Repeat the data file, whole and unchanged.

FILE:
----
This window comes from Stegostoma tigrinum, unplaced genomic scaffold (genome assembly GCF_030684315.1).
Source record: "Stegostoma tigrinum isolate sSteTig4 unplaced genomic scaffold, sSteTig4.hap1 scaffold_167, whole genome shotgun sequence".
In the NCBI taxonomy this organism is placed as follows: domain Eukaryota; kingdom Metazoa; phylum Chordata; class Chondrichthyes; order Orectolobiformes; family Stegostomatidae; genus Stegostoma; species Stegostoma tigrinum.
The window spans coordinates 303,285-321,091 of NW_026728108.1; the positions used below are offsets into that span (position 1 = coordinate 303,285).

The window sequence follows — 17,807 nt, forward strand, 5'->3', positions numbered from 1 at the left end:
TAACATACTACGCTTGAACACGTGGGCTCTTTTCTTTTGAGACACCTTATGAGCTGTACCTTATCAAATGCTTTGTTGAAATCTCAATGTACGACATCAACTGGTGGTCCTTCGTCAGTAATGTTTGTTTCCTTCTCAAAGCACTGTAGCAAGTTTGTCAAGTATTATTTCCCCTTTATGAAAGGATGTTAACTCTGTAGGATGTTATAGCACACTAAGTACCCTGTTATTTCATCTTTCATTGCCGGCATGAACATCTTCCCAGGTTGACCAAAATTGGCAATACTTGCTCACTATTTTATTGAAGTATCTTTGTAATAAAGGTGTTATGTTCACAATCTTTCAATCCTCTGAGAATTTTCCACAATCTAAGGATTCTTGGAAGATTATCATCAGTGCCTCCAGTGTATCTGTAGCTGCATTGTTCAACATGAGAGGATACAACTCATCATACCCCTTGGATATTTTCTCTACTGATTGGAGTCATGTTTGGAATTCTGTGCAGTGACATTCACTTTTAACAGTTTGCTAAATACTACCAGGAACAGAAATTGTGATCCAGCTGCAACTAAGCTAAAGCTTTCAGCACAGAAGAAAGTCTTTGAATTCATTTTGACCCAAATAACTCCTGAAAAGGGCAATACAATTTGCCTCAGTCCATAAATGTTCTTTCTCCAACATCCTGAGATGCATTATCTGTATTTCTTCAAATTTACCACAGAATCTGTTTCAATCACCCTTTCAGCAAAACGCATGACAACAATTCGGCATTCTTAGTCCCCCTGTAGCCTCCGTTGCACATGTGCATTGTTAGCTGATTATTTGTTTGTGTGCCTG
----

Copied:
This window comes from Stegostoma tigrinum, unplaced genomic scaffold (genome assembly GCF_030684315.1).
Source record: "Stegostoma tigrinum isolate sSteTig4 unplaced genomic scaffold, sSteTig4.hap1 scaffold_167, whole genome shotgun sequence".
In the NCBI taxonomy this organism is placed as follows: domain Eukaryota; kingdom Metazoa; phylum Chordata; class Chondrichthyes; order Orectolobiformes; family Stegostomatidae; genus Stegostoma; species Stegostoma tigrinum.
The window spans coordinates 303,285-321,091 of NW_026728108.1; the positions used below are offsets into that span (position 1 = coordinate 303,285).

The window sequence follows — 17,807 nt, forward strand, 5'->3', positions numbered from 1 at the left end:
TAACATACTACGCTTGAACACGTGGGCTCTTTTCTTTTGAGACACCTTATGAGCTGTACCTTATCAAATGCTTTGTTGAAATCTCAATGTACGACATCAACTGGTGGTCCTTCGTCAGTAATGTTTGTTTCCTTCTCAAAGCACTGTAGCAAGTTTGTCAAGTATTATTTCCCCTTTATGAAAGGATGTTAACTCTGTAGGATGTTATAGCACACTAAGTACCCTGTTATTTCATCTTTCATTGCCGGCATGAACATCTTCCCAGGTTGACCAAAATTGGCAATACTTGCTCACTATTTTATTGAAGTATCTTTGTAATAAAGGTGTTATGTTCACAATCTTTCAATCCTCTGAGAATTTTCCACAATCTAAGGATTCTTGGAAGATTATCATCAGTGCCTCCAGTGTATCTGTAGCTGCATTGTTCAACATGAGAGGATACAACTCATCATACCCCTTGGATATTTTCTCTACTGATTGGAGTCATGTTTGGAATTCTGTGCAGTGACATTCACTTTTAACAGTTTGCTAAATACTACCAGGAACAGAAATTGTGATCCAGCTGCAACTAAGCTAAAGCTTTCAGCACAGAAGAAAGTCTTTGAATTCATTTTGACCCAAATAACTCCTGAAAAGGGCAATACAATTTGCCTCAGTCCATAAATGTTCTTTCTCCAACATCCTGAGATGCATTATCTGTATTTCTTCAAATTTACCACAGAATCTGTTTCAATCACCCTTTCAGCAAAACGCATGACAACAATTCGGCATTCTTAGTCCCCCTGTAGCCTCCGTTGCACATGTGCATTGTTAGCTGATTATTTGTTTGTGTGCCTG